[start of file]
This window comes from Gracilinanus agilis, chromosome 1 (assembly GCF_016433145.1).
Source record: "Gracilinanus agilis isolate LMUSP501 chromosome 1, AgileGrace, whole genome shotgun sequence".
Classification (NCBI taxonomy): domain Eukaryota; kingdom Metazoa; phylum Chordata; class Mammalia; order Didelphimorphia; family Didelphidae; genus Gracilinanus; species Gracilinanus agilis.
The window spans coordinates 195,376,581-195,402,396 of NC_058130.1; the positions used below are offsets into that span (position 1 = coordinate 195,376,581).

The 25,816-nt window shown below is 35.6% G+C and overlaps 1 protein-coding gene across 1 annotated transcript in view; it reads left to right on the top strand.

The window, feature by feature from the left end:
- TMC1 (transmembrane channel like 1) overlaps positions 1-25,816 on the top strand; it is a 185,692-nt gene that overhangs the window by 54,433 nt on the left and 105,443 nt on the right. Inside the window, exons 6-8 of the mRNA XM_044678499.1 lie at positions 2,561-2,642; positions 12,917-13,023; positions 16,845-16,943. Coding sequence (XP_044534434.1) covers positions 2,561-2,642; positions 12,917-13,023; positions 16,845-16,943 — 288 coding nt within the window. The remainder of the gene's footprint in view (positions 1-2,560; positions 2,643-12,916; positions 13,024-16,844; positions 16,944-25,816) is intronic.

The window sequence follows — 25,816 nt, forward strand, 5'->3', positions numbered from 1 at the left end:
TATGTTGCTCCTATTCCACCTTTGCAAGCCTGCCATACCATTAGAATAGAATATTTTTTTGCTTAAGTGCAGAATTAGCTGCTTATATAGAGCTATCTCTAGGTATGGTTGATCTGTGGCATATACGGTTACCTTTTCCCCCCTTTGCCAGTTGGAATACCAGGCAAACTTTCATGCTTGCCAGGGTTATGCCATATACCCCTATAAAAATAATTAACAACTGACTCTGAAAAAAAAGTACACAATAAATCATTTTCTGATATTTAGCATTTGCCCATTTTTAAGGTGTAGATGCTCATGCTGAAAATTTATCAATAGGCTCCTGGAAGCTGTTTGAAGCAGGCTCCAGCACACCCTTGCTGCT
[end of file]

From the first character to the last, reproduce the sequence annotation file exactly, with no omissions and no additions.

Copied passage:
This window comes from Gracilinanus agilis, chromosome 1 (assembly GCF_016433145.1).
Source record: "Gracilinanus agilis isolate LMUSP501 chromosome 1, AgileGrace, whole genome shotgun sequence".
Classification (NCBI taxonomy): domain Eukaryota; kingdom Metazoa; phylum Chordata; class Mammalia; order Didelphimorphia; family Didelphidae; genus Gracilinanus; species Gracilinanus agilis.
The window spans coordinates 195,376,581-195,402,396 of NC_058130.1; the positions used below are offsets into that span (position 1 = coordinate 195,376,581).

The 25,816-nt window shown below is 35.6% G+C and overlaps 1 protein-coding gene across 1 annotated transcript in view; it reads left to right on the top strand.

The window, feature by feature from the left end:
- TMC1 (transmembrane channel like 1) overlaps positions 1-25,816 on the top strand; it is a 185,692-nt gene that overhangs the window by 54,433 nt on the left and 105,443 nt on the right. Inside the window, exons 6-8 of the mRNA XM_044678499.1 lie at positions 2,561-2,642; positions 12,917-13,023; positions 16,845-16,943. Coding sequence (XP_044534434.1) covers positions 2,561-2,642; positions 12,917-13,023; positions 16,845-16,943 — 288 coding nt within the window. The remainder of the gene's footprint in view (positions 1-2,560; positions 2,643-12,916; positions 13,024-16,844; positions 16,944-25,816) is intronic.

The window sequence follows — 25,816 nt, forward strand, 5'->3', positions numbered from 1 at the left end:
TATGTTGCTCCTATTCCACCTTTGCAAGCCTGCCATACCATTAGAATAGAATATTTTTTTGCTTAAGTGCAGAATTAGCTGCTTATATAGAGCTATCTCTAGGTATGGTTGATCTGTGGCATATACGGTTACCTTTTCCCCCCTTTGCCAGTTGGAATACCAGGCAAACTTTCATGCTTGCCAGGGTTATGCCATATACCCCTATAAAAATAATTAACAACTGACTCTGAAAAAAAAGTACACAATAAATCATTTTCTGATATTTAGCATTTGCCCATTTTTAAGGTGTAGATGCTCATGCTGAAAATTTATCAATAGGCTCCTGGAAGCTGTTTGAAGCAGGCTCCAGCACACCCTTGCTGCT